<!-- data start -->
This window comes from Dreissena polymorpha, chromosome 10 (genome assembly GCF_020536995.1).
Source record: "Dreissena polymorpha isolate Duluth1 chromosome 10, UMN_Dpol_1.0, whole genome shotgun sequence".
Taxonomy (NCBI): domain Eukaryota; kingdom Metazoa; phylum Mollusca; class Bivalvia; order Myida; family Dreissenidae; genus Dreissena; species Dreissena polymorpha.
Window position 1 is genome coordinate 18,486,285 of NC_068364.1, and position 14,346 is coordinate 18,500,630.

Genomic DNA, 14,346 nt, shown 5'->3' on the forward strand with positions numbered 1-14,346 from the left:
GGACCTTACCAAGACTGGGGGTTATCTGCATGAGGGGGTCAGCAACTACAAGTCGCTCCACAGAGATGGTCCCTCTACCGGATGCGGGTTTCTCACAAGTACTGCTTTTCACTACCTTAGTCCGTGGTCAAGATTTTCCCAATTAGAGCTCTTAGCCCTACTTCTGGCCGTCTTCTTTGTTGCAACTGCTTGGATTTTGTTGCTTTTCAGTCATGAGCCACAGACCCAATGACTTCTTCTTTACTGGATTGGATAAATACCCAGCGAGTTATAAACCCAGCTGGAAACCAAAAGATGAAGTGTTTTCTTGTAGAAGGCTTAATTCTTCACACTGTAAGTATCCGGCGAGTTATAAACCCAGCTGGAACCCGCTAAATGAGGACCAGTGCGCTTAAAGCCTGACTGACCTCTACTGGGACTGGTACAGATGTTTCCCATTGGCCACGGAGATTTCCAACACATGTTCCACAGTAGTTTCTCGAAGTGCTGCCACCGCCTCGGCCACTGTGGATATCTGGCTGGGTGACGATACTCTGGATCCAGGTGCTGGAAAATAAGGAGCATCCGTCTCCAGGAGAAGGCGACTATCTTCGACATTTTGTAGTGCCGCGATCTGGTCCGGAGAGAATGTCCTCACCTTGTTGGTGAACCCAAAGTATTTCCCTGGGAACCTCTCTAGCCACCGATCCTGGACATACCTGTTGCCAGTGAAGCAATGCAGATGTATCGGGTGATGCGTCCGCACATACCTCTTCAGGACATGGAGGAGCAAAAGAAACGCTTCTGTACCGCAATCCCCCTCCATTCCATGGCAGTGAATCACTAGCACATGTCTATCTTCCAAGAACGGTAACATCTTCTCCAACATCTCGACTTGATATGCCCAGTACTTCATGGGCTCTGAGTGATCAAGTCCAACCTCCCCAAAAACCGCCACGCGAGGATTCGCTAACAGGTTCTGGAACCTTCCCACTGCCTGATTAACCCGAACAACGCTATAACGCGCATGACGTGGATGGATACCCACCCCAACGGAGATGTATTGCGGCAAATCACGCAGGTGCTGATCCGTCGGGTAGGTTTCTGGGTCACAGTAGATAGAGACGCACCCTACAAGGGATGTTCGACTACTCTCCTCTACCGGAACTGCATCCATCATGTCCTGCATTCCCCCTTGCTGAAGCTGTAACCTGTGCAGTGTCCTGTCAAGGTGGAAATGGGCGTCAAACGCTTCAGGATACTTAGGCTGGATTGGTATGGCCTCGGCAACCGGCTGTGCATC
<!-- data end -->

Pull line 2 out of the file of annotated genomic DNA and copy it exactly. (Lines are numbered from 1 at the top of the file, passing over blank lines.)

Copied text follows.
Source record: "Dreissena polymorpha isolate Duluth1 chromosome 10, UMN_Dpol_1.0, whole genome shotgun sequence".